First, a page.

Wallace's Marina said flounder were biting around the Third and Fourth islands and Back River Reef prior to the weekend storm. On Thursday, Dave Boyce (7 pounds, 6 ounces) and Debbi Boyce (7-3/4 pounds) each boated citation flounder aboard the Paige II at the Third/Fourth island tube. On Friday and in the rain, the crew aboard the BRANDY WHINE limited out on flounder up to 7-1/4 pounds at the Fourth Island. Bottom fishermen working off Factory Point reported a mixed bag of pan trout, bluefish and croaker.
Sunset Boating Center said several customers turned-in good hauls of flounder before the weekend storm. Bill Tice nailed a 7-1/2-pound flounder at the Fourth Island and the day's bag included other flounder to 23 inches. Tommy Mattioli caught keeper flounder to 22 inches plus some pan trout while fishing the HRBT and along Little Creek Channel. Mike Formal fished Hampton Bar and limited-out on flounder to 21 inches.
Cindy from Salt Ponds Marina said little harm was suffered from the storm but "with all the rain we just haven't had many people fishing." The prior week, Harold Jackson boated a 10-pound citation sheepshead on a bucktail at the CBBT but "that was our only citation in two weeks." Cindy did volunteer that one party of anglers caught six flounder, only two were big enough to keep but "not big enough to weigh."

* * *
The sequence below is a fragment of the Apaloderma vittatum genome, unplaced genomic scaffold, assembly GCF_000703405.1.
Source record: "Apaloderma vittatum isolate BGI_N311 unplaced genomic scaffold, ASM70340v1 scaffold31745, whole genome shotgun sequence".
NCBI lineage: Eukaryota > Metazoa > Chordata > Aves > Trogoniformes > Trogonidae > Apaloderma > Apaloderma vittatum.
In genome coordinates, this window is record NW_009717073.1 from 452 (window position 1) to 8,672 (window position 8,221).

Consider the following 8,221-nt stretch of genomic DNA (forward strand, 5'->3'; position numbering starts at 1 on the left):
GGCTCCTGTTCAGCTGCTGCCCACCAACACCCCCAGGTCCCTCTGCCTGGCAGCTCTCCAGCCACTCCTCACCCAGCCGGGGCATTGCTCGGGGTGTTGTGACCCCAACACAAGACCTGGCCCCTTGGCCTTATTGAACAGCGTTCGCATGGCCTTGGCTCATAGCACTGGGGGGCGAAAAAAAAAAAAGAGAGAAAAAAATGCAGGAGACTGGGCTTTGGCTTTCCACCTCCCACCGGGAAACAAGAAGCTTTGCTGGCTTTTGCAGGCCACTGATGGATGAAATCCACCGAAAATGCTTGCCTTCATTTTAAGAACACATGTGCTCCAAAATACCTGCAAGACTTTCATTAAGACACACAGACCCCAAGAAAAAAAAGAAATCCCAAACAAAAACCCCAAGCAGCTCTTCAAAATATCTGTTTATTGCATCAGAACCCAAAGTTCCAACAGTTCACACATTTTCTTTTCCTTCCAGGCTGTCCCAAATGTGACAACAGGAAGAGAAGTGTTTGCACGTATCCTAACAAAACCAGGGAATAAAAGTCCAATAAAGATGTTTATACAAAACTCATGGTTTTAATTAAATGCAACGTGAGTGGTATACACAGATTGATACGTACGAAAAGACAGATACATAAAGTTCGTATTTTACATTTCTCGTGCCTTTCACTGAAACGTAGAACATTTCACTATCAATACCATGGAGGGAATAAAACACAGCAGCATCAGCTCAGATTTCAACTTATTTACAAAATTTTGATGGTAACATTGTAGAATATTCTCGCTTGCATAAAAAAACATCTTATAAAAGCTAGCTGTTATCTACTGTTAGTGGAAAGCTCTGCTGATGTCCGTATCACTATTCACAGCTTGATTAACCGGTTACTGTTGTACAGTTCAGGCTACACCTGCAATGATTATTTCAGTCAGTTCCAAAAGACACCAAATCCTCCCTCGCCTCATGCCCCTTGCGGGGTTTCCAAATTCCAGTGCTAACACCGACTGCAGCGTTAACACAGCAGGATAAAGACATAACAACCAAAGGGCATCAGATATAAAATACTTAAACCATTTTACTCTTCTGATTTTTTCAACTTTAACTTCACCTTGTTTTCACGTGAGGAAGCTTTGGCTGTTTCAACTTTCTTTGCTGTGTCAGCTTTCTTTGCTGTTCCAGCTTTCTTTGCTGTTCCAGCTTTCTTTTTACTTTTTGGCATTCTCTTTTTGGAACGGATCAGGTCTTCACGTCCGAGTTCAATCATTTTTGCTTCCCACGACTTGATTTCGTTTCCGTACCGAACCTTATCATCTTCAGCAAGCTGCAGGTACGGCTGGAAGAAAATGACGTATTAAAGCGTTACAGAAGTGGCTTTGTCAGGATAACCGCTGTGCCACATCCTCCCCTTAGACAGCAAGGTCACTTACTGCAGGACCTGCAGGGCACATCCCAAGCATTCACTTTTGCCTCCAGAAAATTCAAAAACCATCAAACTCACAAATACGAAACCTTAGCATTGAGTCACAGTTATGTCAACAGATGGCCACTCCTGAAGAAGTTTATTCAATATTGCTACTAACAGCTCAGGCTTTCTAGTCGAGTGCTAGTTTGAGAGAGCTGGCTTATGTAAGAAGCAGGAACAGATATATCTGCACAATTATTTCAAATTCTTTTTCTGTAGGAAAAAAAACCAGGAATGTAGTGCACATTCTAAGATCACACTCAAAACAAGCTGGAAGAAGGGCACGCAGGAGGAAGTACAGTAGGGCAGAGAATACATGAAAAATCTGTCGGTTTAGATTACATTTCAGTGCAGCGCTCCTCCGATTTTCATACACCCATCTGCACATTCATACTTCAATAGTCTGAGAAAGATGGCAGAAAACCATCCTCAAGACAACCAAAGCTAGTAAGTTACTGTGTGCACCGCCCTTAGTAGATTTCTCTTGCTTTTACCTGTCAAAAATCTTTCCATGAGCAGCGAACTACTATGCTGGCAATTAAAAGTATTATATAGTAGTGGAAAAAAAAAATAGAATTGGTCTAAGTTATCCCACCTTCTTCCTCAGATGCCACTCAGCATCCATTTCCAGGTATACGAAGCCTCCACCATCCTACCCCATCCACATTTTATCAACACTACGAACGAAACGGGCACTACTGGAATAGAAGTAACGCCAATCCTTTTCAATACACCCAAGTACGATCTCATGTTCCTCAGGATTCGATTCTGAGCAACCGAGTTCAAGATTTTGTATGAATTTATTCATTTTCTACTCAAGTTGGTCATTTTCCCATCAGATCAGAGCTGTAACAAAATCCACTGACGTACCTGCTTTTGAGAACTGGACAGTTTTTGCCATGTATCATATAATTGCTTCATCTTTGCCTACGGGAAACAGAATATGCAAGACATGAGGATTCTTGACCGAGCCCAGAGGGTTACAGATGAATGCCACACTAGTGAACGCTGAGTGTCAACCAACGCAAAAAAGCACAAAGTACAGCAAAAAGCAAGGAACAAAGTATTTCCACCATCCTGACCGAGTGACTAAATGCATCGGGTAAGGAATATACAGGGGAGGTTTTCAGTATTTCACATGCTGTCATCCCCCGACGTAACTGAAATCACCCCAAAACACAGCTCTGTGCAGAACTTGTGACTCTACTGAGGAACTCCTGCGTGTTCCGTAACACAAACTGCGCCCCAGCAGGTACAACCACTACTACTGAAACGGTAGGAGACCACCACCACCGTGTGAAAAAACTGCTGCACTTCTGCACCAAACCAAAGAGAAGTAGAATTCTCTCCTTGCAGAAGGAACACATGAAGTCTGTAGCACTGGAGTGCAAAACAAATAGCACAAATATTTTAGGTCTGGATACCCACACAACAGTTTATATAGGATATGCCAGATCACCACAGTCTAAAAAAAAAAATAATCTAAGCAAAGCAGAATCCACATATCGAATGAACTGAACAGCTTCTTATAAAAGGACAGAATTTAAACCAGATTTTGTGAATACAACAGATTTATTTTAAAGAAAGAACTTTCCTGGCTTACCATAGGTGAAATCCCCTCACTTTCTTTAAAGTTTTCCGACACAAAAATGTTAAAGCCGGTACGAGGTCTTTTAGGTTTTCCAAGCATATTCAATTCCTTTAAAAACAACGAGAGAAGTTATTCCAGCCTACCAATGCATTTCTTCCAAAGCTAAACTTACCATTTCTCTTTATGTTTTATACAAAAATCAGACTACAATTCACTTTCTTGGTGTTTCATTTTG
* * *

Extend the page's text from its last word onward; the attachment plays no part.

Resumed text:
Chuck Ash from A & S Feed and Bait Supply said the croaker bite above the Gloucester Point Bridge had slowed, and this, coupled with all the weekend rain meant, "We didn't have a lot of fishing." Prior to the weekend, bottom fishermen were catching a decent number of pan trout off Cheatham Annex while fair numbers of speckled trout were caught inside Mobjack Bay. The shop registered a citation flounder that was caught inside the York River, off the Amoco Pier, and heard that spot were biting at Twin Stakes.
Ken Neill, reporting Secretary for the Peninsula Anglers Club, said the rain deposited by Hurricane Charley did little to slow the lower Bay flounder, as good hauls of flatfish were registered in the vicinity of buoy 36A and the CBBT complex, "as soon as the boats got back out." The hurricane did stir-up some spot and speckled trout in the lower portions of Back and Poquoson rivers. Offshore, the yellowfin tuna bite "from Wayne's World and on out to 30 fathoms" was good prior to the weekend and after. Captain Nolan Agner ran a trip Sunday (August 15), boated eight yellowfin up to 57 pounds and had a wahoo destroy a spreader bar. The same day Ken Neill fished the Chesapeake Light Tower with live croaker. The two largest croaker produced instant strikes, likely husky amberjack, but the remainder of the baits, much smaller fish, went untouched.